Indeed, Socrates, I do not know.

Is it a good idea to teach a class that is new like “Sustainability in Civil Structures” or the highly technical “Advanced Matrix Analysis” and replace classes that reinforce the basics?   There are only so many hours in the current curriculum.   Regardless of which class we may add (and consequently which class we remove), every class needs to foster enquiry.   We need to resist cramming their heads with more and more knowledge (whether it is more mathematics, new theory based on a particular research agenda or trends in the marketplace).  This may numb the minds of our future engineers.  Teaching should be about assisting the student in discovery (a liberal education), not supplying the knowledge or listing the latest facts.  Let’s turn to what liberal learning means from the master of inquiry, Socrates.Socrates can best help us understand the importance of a liberal education.  He is someone who literally lost his life in defense of the spirit of inquiry (read the Apology or Crito).   I think his most telling debate on the importance of inquiry is in the dialog Meno.   It is in the work written by Plato where we find Socrates asking fundamental questions about learning itself.   I am going to borrow and edit heavily the entire dialog (even replace words for the heck of it) because I think this is exactly the type of dialog that should exist in all of our classrooms.

Meno.  Can you tell me, Socrates, whether structural engineering is acquired by theory or by practice; or if neither, then whether it comes to man through testing nature, or in what other way?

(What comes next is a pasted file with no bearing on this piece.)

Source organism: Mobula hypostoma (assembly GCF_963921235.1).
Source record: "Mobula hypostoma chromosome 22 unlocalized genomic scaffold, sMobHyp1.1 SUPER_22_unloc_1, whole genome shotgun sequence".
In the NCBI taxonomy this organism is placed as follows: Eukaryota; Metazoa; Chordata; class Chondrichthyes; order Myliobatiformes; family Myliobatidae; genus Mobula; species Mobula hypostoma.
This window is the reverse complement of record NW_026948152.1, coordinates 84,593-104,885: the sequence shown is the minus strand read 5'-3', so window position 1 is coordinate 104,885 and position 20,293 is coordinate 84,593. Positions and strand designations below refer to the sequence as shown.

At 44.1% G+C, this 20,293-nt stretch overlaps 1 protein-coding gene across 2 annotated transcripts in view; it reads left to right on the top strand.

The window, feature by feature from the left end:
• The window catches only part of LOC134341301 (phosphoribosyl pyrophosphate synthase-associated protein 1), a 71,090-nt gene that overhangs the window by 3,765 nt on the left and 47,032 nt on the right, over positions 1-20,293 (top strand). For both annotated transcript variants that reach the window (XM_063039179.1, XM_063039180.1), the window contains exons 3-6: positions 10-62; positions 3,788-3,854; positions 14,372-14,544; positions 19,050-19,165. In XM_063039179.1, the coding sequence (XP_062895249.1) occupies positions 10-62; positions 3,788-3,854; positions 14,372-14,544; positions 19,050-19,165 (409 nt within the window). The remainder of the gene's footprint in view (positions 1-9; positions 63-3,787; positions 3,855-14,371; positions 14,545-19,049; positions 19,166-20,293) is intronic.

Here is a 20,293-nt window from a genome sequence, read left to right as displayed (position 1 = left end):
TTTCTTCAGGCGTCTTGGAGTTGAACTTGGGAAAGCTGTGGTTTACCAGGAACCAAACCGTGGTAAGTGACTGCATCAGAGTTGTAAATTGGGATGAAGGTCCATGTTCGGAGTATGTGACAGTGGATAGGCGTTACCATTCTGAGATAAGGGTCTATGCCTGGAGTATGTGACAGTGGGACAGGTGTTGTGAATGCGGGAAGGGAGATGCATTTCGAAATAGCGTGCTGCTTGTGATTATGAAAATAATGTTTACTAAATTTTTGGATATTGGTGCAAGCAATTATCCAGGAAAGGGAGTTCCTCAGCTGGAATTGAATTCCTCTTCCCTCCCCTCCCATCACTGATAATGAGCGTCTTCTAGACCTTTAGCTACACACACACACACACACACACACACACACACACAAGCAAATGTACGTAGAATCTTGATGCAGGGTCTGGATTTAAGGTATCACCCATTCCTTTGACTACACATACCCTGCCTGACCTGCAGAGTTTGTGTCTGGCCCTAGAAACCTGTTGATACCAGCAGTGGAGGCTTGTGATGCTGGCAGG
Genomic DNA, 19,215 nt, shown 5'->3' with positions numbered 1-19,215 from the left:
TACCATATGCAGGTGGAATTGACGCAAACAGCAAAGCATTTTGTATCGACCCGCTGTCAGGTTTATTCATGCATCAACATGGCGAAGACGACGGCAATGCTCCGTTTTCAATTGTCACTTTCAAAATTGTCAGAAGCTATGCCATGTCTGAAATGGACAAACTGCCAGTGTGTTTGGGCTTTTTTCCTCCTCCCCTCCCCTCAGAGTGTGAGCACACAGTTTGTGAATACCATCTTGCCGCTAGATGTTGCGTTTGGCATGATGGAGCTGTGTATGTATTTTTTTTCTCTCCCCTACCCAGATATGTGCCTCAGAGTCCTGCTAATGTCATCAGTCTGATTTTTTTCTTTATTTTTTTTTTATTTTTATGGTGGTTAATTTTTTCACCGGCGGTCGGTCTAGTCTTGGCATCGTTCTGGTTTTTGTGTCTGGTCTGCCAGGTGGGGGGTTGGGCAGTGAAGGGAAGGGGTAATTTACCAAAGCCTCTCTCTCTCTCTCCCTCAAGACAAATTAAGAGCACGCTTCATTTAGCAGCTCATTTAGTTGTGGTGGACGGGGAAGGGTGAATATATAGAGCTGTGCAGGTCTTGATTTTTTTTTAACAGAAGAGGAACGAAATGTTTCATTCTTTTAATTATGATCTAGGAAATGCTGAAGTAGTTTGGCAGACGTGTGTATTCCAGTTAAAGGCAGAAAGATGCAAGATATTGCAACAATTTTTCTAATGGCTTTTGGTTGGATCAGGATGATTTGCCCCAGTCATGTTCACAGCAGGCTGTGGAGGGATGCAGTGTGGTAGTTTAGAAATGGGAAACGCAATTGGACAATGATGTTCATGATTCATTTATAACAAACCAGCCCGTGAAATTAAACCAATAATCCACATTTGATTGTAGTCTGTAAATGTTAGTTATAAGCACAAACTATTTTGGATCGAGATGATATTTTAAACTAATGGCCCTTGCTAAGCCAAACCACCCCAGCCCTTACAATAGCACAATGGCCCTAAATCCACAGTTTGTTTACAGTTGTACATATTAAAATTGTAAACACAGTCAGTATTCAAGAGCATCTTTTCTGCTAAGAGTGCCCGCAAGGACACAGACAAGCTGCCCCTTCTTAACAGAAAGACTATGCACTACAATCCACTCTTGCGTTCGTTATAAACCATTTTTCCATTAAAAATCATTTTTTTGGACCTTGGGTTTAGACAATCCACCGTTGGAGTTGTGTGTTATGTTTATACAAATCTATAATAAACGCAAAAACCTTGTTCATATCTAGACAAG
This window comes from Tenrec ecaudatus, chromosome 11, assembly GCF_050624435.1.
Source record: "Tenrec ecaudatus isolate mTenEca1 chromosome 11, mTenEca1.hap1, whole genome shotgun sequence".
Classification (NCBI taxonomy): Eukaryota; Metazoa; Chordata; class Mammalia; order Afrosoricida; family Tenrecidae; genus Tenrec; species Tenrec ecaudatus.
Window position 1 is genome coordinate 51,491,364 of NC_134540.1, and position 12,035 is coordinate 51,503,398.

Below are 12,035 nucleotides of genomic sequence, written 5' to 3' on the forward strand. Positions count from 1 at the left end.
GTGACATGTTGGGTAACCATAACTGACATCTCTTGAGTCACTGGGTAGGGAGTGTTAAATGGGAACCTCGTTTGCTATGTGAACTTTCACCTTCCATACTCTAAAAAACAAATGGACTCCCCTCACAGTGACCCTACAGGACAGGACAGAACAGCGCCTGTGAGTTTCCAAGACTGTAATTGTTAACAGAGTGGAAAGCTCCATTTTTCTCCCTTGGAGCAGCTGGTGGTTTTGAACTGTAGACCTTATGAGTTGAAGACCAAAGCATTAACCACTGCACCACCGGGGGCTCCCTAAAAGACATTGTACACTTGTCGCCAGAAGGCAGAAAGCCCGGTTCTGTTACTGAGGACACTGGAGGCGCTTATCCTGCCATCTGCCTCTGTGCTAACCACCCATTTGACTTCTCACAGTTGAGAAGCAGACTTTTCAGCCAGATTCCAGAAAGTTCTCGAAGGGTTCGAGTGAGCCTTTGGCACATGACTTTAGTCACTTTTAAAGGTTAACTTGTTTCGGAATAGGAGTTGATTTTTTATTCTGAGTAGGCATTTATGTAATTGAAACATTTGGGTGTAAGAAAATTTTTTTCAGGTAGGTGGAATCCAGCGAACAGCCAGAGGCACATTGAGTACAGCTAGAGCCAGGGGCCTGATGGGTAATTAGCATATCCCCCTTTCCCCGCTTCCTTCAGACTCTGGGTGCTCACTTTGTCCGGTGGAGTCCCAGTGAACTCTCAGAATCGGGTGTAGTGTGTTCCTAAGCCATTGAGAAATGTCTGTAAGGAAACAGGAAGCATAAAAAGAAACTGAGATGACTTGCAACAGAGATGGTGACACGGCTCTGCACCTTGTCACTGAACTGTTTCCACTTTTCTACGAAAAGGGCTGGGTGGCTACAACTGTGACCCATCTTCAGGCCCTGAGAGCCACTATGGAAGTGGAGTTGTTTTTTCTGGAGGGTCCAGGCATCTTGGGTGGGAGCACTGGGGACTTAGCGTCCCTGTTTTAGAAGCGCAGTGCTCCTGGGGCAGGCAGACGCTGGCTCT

Socrates. O Meno, I am certain that if you were to ask anyone this, he would laugh in your face, and say: "Stranger, you have far too good an opinion of me, if you think that I can answer your question. For I literally do not know what structural engineering is, and much less how it is acquired”.  And I myself, Meno, I confess with shame that I know literally nothing about engineering.

Meno.  And how will you enquire, Socrates, into that which you do not know?  How do we learn something that we have no knowledge of?

Soc. I will tell you how: all enquiry and all learning is but recollection.  We do not learn, we recollect.

Men. What do you mean by saying that we do not learn, and that what we call learning is only a process of recollection? Can you teach me how this is?

Soc. I told you, Meno, and now you ask whether I can teach you, when I am saying that there is no teaching, but only recollection; and thus you imagine that you will involve me in a contradiction!

Men. Indeed, Socrates, I protest that I had no such intention. I only asked the question from habit; but if you can prove to me that what you say is true, I wish that you would.